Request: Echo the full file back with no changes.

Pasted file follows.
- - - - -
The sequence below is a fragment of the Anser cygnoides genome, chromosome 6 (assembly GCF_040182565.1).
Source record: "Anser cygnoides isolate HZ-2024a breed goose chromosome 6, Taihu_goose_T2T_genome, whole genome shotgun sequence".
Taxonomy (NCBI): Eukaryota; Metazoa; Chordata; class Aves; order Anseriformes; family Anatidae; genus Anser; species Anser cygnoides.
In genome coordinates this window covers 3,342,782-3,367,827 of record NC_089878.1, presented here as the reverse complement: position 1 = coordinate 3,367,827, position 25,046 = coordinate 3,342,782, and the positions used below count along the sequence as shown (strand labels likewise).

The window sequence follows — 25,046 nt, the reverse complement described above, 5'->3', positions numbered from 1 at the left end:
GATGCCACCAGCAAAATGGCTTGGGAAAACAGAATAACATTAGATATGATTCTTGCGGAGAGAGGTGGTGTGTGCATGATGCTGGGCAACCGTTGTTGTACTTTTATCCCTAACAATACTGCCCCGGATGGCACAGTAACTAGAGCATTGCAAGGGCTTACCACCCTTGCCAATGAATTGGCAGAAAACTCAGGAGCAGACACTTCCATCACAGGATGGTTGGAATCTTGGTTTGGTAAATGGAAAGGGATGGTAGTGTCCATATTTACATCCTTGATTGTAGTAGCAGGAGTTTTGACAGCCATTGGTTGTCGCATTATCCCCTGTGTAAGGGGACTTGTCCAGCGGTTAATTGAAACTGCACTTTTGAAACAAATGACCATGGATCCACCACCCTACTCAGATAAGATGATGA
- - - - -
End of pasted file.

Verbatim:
The sequence below is a fragment of the Anser cygnoides genome, chromosome 6 (assembly GCF_040182565.1).
Source record: "Anser cygnoides isolate HZ-2024a breed goose chromosome 6, Taihu_goose_T2T_genome, whole genome shotgun sequence".
Taxonomy (NCBI): Eukaryota; Metazoa; Chordata; class Aves; order Anseriformes; family Anatidae; genus Anser; species Anser cygnoides.
In genome coordinates this window covers 3,342,782-3,367,827 of record NC_089878.1, presented here as the reverse complement: position 1 = coordinate 3,367,827, position 25,046 = coordinate 3,342,782, and the positions used below count along the sequence as shown (strand labels likewise).

The window sequence follows — 25,046 nt, the reverse complement described above, 5'->3', positions numbered from 1 at the left end:
GATGCCACCAGCAAAATGGCTTGGGAAAACAGAATAACATTAGATATGATTCTTGCGGAGAGAGGTGGTGTGTGCATGATGCTGGGCAACCGTTGTTGTACTTTTATCCCTAACAATACTGCCCCGGATGGCACAGTAACTAGAGCATTGCAAGGGCTTACCACCCTTGCCAATGAATTGGCAGAAAACTCAGGAGCAGACACTTCCATCACAGGATGGTTGGAATCTTGGTTTGGTAAATGGAAAGGGATGGTAGTGTCCATATTTACATCCTTGATTGTAGTAGCAGGAGTTTTGACAGCCATTGGTTGTCGCATTATCCCCTGTGTAAGGGGACTTGTCCAGCGGTTAATTGAAACTGCACTTTTGAAACAAATGACCATGGATCCACCACCCTACTCAGATAAGATGATGA